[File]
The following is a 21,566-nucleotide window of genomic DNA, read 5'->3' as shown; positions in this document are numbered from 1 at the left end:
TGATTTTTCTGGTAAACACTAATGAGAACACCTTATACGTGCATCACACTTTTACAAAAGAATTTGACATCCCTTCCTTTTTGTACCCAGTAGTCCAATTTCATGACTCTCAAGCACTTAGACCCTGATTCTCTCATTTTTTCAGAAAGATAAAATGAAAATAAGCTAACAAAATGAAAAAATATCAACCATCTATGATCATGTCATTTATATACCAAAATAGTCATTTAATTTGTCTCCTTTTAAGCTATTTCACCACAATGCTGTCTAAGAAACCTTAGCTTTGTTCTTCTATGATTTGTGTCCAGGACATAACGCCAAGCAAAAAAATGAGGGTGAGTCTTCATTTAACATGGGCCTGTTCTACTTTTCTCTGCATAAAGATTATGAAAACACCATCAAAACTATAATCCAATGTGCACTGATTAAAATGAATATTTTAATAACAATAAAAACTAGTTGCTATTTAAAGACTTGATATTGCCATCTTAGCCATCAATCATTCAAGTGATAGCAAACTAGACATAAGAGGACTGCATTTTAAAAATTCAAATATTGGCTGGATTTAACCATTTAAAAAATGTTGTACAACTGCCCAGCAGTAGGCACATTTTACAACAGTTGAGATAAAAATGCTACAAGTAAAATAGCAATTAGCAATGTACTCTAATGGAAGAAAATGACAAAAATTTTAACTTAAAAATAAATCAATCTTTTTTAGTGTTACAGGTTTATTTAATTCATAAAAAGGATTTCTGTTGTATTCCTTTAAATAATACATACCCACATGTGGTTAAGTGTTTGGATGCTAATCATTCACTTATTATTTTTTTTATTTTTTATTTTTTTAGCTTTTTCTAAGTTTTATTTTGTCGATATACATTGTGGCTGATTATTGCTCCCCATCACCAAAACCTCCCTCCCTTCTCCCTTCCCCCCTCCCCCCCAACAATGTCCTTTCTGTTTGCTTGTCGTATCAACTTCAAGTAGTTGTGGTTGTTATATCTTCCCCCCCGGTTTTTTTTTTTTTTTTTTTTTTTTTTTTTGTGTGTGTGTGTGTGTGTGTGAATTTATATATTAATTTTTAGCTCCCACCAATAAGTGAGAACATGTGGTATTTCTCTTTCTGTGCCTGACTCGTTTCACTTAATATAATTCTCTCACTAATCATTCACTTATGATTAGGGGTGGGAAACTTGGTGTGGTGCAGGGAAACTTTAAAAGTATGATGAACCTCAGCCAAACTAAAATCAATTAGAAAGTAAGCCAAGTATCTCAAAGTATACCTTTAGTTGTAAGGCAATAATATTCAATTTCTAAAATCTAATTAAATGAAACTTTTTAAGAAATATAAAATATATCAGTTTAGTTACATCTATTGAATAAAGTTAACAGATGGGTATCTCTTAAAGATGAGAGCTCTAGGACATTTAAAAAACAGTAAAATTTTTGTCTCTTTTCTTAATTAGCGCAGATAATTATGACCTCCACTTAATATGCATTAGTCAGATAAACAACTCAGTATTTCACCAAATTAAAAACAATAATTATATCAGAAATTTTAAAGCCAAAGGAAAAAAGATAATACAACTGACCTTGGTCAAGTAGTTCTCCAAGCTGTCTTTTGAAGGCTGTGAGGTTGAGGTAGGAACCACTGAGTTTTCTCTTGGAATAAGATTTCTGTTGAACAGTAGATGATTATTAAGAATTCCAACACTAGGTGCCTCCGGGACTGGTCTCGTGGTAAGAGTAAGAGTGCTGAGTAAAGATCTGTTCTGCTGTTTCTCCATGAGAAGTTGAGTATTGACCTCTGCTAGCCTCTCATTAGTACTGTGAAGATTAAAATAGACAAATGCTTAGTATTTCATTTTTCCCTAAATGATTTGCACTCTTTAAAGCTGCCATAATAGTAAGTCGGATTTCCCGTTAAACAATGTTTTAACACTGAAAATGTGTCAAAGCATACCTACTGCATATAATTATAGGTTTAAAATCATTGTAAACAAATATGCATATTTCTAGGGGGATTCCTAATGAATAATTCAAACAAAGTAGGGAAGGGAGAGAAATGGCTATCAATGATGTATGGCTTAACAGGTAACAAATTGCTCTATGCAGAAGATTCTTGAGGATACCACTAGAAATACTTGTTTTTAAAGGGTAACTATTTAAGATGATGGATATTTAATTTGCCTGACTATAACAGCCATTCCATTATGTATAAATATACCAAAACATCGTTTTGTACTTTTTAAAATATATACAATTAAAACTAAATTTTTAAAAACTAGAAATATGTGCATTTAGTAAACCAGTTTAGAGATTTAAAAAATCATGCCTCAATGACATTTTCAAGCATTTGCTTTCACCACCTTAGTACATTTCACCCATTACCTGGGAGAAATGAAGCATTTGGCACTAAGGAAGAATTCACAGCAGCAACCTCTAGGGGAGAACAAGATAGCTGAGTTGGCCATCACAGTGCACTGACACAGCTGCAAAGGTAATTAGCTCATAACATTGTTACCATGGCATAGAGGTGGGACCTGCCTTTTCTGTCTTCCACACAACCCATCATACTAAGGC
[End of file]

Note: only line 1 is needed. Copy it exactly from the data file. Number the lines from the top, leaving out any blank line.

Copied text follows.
The following is a 21,566-nucleotide window of genomic DNA, read 5'->3' as shown; positions in this document are numbered from 1 at the left end: